Monday, 24 February 2014

I SHOULD HAVE TOLD YOU, VINCENT

I saw them yesterday, two of van Gogh's five remaining 'Sunflower' paintings (the other three are in Munich, Philadelphia and Tokyo) juxtaposed in the National Gallery. One resides there, the other is on loan, from the van Gogh Museum in Amsterdam. It is the first time they have been displayed together in London for sixty five years.

I'm no Sister Wendy. Nor do I care to count the decades since I studied Art History. But any painting will speak to anyone, if you stand there long enough.

We know that van Gogh was the first painter to use colour to reveal emotion; that 'Starry Night', to which Don McLean paid beautiful and eternal homage, stands as a reflection of Vincent's mental torment towards the end of his life. I'd seen both of these 'Sunflower' paintings in their usual homes. Would I see more in them by viewing them side by side?

The visual variations are obvious. The explanations given as to how these were achieved make sense to the non-artist. But what struck me was the music in those canvases. They seem to sing of the southern French fields in which they grew. There is a rustle and a hum about these blooms, which could almost be living and moving. Through their luminosity leaks an awkwardness and insecurity that takes the breath away. Such tangible, terrifying darkness in all that light.

In a yellow house, Vincent painted yellow flowers in a yellow jug against a yellow wall. An explosion of sun and light and optimism. Beyond the odd daub of red, blue and green, it was fifty shades of the colour which least reflected his soul. A bouquet of barbed wire, hinting at the mania consuming him from within.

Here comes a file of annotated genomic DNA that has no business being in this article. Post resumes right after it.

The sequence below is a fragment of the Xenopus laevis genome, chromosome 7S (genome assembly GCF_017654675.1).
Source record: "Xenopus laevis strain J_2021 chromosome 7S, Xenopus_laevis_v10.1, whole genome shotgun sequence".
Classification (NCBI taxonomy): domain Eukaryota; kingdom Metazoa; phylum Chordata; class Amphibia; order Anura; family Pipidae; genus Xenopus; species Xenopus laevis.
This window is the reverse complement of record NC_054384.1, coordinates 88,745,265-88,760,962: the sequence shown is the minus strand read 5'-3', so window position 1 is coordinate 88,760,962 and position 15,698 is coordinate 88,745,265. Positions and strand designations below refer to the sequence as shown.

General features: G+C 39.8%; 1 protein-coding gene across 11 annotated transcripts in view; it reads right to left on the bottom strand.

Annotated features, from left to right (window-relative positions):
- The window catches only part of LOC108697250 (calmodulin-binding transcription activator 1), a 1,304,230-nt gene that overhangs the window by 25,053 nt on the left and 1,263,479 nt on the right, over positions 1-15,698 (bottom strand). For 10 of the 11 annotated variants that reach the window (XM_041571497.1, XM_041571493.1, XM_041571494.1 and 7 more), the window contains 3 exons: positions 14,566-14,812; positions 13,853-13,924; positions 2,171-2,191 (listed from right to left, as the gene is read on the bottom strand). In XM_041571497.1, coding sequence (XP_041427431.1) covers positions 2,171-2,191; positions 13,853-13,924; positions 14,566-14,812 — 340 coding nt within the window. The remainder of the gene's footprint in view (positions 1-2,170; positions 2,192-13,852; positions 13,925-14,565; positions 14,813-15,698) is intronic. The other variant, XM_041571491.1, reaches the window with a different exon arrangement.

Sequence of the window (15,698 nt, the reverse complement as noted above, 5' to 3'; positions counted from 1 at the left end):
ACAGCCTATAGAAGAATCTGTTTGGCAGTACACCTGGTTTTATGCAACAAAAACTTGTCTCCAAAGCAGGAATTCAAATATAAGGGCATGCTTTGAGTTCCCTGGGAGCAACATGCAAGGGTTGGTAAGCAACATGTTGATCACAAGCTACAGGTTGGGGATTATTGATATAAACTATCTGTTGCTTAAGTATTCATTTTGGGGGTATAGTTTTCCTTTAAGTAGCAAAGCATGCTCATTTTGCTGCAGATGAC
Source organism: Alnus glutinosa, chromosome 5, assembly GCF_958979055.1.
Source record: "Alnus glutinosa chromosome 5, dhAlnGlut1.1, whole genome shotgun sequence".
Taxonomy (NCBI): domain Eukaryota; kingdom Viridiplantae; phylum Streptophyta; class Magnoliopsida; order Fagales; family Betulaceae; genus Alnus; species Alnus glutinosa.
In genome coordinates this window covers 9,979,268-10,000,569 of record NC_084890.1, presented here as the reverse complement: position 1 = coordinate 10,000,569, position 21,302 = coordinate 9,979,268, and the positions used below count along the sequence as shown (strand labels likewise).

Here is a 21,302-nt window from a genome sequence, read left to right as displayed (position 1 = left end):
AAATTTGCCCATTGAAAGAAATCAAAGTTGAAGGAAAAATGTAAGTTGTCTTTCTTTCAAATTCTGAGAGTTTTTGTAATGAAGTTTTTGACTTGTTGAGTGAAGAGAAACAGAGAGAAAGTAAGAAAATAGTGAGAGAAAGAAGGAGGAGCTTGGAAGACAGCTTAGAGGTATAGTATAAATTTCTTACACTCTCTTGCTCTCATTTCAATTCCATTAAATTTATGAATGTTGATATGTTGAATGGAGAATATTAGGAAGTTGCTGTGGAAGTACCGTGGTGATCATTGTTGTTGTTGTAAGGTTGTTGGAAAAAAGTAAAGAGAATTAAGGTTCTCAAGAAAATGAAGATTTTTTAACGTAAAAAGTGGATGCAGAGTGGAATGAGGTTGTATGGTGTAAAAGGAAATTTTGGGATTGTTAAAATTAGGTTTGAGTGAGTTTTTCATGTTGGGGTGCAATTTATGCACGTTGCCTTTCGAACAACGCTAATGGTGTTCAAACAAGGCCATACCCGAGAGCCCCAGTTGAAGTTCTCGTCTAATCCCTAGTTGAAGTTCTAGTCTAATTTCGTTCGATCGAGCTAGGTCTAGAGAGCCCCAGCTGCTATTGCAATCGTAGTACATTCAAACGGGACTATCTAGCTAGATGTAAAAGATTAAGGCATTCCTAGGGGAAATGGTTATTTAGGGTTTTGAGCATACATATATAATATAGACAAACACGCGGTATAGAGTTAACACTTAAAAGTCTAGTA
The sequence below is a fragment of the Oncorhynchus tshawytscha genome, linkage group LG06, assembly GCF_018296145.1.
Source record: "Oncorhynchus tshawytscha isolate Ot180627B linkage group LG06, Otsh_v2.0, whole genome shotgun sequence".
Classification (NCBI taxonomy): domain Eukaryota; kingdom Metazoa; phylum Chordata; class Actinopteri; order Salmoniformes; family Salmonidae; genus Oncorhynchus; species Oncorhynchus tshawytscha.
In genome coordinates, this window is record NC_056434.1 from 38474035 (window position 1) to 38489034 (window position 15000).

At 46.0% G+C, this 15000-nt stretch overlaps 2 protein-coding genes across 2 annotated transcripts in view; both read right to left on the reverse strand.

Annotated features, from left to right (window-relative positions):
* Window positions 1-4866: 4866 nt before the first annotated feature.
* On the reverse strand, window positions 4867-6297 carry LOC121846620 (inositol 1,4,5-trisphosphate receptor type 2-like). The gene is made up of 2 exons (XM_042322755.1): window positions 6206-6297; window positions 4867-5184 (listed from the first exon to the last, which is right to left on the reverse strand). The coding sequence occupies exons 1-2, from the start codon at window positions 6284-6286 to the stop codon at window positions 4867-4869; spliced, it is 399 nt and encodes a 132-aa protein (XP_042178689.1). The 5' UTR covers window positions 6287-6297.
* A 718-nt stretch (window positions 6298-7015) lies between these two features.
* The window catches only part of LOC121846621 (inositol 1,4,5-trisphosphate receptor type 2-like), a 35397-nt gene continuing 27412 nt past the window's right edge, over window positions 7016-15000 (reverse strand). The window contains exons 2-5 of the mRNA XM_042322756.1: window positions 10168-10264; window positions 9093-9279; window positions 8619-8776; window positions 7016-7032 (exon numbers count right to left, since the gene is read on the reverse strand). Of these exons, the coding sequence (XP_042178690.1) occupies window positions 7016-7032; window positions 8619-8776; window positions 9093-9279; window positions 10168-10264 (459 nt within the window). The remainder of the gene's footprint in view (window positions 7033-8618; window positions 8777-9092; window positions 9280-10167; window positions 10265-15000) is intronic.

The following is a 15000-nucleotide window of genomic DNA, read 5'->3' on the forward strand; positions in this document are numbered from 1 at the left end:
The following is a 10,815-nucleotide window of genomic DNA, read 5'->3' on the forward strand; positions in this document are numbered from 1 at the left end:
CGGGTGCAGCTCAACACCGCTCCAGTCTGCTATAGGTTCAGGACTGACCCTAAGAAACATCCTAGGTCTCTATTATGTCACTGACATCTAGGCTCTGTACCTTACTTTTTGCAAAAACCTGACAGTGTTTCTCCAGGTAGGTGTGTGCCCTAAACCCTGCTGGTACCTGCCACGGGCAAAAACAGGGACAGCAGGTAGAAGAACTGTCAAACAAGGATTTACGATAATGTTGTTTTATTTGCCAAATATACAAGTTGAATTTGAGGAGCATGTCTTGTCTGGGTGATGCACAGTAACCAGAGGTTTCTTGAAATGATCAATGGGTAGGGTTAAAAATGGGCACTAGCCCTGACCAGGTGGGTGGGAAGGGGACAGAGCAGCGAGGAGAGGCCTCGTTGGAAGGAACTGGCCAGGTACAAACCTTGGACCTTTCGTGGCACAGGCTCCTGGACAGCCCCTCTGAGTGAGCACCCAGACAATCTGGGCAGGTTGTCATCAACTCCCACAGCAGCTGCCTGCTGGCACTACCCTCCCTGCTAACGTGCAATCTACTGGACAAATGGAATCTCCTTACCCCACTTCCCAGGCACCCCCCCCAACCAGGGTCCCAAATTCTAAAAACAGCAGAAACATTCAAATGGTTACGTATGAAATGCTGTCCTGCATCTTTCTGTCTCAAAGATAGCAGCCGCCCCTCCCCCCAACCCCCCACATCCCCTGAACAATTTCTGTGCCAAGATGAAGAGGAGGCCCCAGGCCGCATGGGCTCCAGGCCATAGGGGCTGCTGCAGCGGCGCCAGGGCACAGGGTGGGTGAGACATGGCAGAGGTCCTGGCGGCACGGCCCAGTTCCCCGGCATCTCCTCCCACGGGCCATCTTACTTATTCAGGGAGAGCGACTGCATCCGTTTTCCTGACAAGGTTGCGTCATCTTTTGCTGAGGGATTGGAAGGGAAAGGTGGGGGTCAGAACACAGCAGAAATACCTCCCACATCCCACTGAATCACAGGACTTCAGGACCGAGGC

Two-dimensional canvases. Pictures. Impressions. This pair are worth millions. Why are they so valuable? Why do they matter? Because they exude more energy and more truth, perhaps, than any other painting you've ever looked at?

'Le Peintre des Tournesols', Paul Gauguin called his friend, with whom he had at best a fractious relationship. 'The Painter of Sunflowers.' So we admire and respect Still Life because of the way it speaks of the relationship between mankind and the natural world. But we admire van Gogh for much more. There is humility in the simple complexity of these paintings. An admission, possibly a spiritual one. We can observe, appreciate, imitate, record, reflect. We can put a flower in a vase and paint a picture of it. We can write a poem or a play or a novel, compose music inspired by it. We can dance to the tune of the sunflower, but we can never create the damned thing in the first place. A take on the nature of creation? Maybe. You tell me.

Wednesday, 19 February 2014

ROCK ME, AMADEUS

'Don Giovanni', the opera with everything: glamour, power, tragedy, ghosts, not to mention a deliciously meaty sexual predator, irresistible to all women and the architect of his own doom. Which of course, being a man, he refuses to accept. Mozart must have been about thirty years old when he wrote this. His handle on the complexities of male-female attraction - the woman will see it as 'falling in love', the man as just another conquest - is as good as it gets, and as relevant today as when he came up with it in the late 1700s. When he died in 1791, Mozart was only thirty five. Makes you think.

The Royal Opera's/Kasper Holten's latest, in-your-face, innovative production of this piece crammed with hits has not charmed all critics, but what does? I'm just your average music-lover, and I adored it. As did Andrew 'Plebgate' Mitchell, who was sitting directly in front of us, street-chic in his pale blue gingham shirt. The irony of his attendance at perhaps this most extreme of all 'morality plays' was not lost. Great comedy and high tragedy, give me more.

Bravo Brazilian tenor Atalla Ayan, who stepped into the shoes of an ailing Antonio Poli only yesterday morning to sing, splendidly, the role of Don Ottavio. He was a triumph. This lesser Don is a sap compared to the louche sex god portrayed beguilingly by forty one year-old Polish baritone Mariusz Kwiecien. Giovanni gets the girls, but Ottavio gets one of the greatest arias ever composed for the tenor voice: 'Il Mio Tesoro'. There's a God, all right.

Talking of Whom. French author Gustave Flaubert ('Madame Bovary') described 'Don Giovanni', together with 'Hamlet' and the sea, as 'the three finest things God ever made.' 

Covent Garden goes mad for it. Unrepentant Giovanni goes to hell. But then, we all do.